A local author has an interesting Easter adventure to share with young readers.

Shelley O’Brien is busy being a mom and working at the Steinbach Regional Secondary School, but she still finds time to write stories. Her second book is now published and continues with the main characters from her first book, The Spunky Caboodle and the Christmas Fadoodle.

The idea for these books first came up many years ago when she was in university.

“I took a course in writing, and we were supposed to write a book and I discovered that I couldn’t,” O’Brien recalls. “So, I started, and then I put it away.”

Time went by and the book was not touched until after her son was born, she says. He was the inspiration she needed to return to the story and keep writing.

“Just hearing him talking and the things he was interested in...and the characters I had already developed way back in university were still set in my mind. I had a clear vision of them. Then I decided it was a children’s book.”

O’Brien uses her love for rhyming to create fun stories for children while bringing unusual and lost words back to life. Her books contain a glossary so young readers can learn about these strange words.

Her second book, hot off the presses, contains more fantasy elements and more fun language.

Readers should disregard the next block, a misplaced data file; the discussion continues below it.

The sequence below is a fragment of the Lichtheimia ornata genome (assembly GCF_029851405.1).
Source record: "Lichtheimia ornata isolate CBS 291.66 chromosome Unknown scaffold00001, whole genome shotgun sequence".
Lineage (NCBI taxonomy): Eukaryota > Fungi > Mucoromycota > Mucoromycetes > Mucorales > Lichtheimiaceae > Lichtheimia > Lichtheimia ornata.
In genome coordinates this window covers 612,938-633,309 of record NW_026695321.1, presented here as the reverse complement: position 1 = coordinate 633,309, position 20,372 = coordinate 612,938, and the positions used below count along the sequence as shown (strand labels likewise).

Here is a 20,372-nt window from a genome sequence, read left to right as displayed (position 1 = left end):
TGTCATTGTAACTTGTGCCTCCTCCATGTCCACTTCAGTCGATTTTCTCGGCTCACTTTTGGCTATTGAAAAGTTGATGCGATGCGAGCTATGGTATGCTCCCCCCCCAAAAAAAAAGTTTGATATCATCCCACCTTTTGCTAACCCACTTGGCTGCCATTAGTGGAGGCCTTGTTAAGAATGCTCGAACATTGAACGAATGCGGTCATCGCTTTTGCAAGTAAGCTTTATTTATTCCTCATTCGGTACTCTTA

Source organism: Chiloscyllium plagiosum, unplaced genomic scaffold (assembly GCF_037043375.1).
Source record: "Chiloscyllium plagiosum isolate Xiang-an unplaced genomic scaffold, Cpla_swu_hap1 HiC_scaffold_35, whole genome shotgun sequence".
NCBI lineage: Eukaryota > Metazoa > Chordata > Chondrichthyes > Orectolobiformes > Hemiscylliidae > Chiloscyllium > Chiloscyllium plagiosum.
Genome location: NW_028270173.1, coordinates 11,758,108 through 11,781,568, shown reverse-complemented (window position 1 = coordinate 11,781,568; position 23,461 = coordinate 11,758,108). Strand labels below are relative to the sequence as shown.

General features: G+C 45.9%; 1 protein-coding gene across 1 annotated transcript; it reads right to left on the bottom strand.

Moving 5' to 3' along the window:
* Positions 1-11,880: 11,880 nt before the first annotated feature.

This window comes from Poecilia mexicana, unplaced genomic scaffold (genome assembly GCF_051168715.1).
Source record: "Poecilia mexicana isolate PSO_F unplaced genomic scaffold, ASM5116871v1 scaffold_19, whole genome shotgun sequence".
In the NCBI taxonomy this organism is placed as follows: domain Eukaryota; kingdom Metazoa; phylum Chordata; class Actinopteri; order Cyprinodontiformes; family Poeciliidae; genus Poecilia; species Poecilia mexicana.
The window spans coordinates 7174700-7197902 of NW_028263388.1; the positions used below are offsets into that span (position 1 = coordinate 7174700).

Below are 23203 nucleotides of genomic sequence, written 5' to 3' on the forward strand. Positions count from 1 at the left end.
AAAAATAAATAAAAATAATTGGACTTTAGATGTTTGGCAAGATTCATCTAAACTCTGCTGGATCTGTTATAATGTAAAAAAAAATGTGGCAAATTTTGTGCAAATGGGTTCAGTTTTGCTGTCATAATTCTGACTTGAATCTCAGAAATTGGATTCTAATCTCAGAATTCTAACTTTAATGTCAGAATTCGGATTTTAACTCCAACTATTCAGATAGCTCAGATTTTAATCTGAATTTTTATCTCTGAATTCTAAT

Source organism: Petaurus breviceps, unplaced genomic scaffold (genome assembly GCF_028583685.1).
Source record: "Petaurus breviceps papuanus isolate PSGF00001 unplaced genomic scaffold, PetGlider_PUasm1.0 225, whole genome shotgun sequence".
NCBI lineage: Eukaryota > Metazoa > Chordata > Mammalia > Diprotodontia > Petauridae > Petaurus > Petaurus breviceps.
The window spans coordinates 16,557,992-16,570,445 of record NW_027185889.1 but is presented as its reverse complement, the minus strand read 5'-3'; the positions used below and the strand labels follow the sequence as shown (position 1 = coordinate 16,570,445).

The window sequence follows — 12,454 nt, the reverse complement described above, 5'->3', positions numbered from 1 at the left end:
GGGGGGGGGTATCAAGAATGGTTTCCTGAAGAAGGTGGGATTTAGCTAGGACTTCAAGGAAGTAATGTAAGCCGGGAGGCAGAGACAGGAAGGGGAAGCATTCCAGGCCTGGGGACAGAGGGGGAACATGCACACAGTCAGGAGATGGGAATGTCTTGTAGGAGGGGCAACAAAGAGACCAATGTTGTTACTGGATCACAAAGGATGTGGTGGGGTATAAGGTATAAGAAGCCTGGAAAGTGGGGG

It’s called The Spunky Caboodle and the Easter Fadoodle.

The success of the first book encouraged her to write another story that would be like the first one, and the focus turned to the next big holiday, Easter.

“I kept the main characters, the heroes, and I needed them to go to a different destination, and I needed some quirky egg ideas. I don’t really have a plan. I just start writing; I write, and I rhyme. And with Neil, who does the illustrations, we work together closely, and he just makes the story come alive.”

O’Brien says the second book was easier to write than the first one. She gives a lot of credit to her illustrator, Neil Klassen, who is an art teacher at the SRSS.

When she started her first project, O’Brien was encouraged to look for local artists to work with her and that brought her to the art department at the high school. She asked Klassen if he knew of anyone who would be interested in illustrating this fantasy book.

“And his eyes lit up, ‘that’s my genre! What if I worked with you?’” O’Brien says Klassen’s illustrations make the book. Readers notice the artwork immediately, she adds.